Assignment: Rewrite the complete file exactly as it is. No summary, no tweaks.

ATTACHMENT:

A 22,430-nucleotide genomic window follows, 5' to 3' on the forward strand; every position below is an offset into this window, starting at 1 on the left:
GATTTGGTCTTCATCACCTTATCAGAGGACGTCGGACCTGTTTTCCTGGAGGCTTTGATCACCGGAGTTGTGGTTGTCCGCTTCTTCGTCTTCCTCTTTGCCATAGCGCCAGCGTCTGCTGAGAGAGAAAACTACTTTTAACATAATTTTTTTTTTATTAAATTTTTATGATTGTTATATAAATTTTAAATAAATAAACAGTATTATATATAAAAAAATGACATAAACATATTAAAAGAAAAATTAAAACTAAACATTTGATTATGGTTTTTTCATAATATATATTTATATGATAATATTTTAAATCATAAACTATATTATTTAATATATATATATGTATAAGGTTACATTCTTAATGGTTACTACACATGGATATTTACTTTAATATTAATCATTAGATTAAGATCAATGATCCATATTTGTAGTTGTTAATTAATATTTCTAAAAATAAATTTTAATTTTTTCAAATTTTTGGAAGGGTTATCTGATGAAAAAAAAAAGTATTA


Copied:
A 22,430-nucleotide genomic window follows, 5' to 3' on the forward strand; every position below is an offset into this window, starting at 1 on the left:
GATTTGGTCTTCATCACCTTATCAGAGGACGTCGGACCTGTTTTCCTGGAGGCTTTGATCACCGGAGTTGTGGTTGTCCGCTTCTTCGTCTTCCTCTTTGCCATAGCGCCAGCGTCTGCTGAGAGAGAAAACTACTTTTAACATAATTTTTTTTTTATTAAATTTTTATGATTGTTATATAAATTTTAAATAAATAAACAGTATTATATATAAAAAAATGACATAAACATATTAAAAGAAAAATTAAAACTAAACATTTGATTATGGTTTTTTCATAATATATATTTATATGATAATATTTTAAATCATAAACTATATTATTTAATATATATATATGTATAAGGTTACATTCTTAATGGTTACTACACATGGATATTTACTTTAATATTAATCATTAGATTAAGATCAATGATCCATATTTGTAGTTGTTAATTAATATTTCTAAAAATAAATTTTAATTTTTTCAAATTTTTGGAAGGGTTATCTGATGAAAAAAAAAAGTATTA